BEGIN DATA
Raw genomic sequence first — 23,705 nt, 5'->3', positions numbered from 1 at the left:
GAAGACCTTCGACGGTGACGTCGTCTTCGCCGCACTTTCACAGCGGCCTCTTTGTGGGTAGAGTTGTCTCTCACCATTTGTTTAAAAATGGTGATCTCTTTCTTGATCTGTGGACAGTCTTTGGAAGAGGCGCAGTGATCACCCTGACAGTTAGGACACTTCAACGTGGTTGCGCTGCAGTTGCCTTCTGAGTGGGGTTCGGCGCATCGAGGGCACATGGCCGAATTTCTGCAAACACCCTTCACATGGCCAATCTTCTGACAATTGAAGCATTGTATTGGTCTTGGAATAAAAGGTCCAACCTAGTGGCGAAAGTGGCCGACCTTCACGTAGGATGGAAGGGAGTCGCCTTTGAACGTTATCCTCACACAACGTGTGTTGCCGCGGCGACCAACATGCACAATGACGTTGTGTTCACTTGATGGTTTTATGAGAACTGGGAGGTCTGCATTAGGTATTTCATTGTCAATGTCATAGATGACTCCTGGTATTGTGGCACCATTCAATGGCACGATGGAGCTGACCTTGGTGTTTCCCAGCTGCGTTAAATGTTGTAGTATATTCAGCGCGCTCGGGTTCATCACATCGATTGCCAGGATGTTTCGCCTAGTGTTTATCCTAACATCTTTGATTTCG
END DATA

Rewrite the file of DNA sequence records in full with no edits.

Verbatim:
Raw genomic sequence first — 23,705 nt, 5'->3', positions numbered from 1 at the left:
GAAGACCTTCGACGGTGACGTCGTCTTCGCCGCACTTTCACAGCGGCCTCTTTGTGGGTAGAGTTGTCTCTCACCATTTGTTTAAAAATGGTGATCTCTTTCTTGATCTGTGGACAGTCTTTGGAAGAGGCGCAGTGATCACCCTGACAGTTAGGACACTTCAACGTGGTTGCGCTGCAGTTGCCTTCTGAGTGGGGTTCGGCGCATCGAGGGCACATGGCCGAATTTCTGCAAACACCCTTCACATGGCCAATCTTCTGACAATTGAAGCATTGTATTGGTCTTGGAATAAAAGGTCCAACCTAGTGGCGAAAGTGGCCGACCTTCACGTAGGATGGAAGGGAGTCGCCTTTGAACGTTATCCTCACACAACGTGTGTTGCCGCGGCGACCAACATGCACAATGACGTTGTGTTCACTTGATGGTTTTATGAGAACTGGGAGGTCTGCATTAGGTATTTCATTGTCAATGTCATAGATGACTCCTGGTATTGTGGCACCATTCAATGGCACGATGGAGCTGACCTTGGTGTTTCCCAGCTGCGTTAAATGTTGTAGTATATTCAGCGCGCTCGGGTTCATCACATCGATTGCCAGGATGTTTCGCCTAGTGTTTATCCTAACATCTTTGATTTCG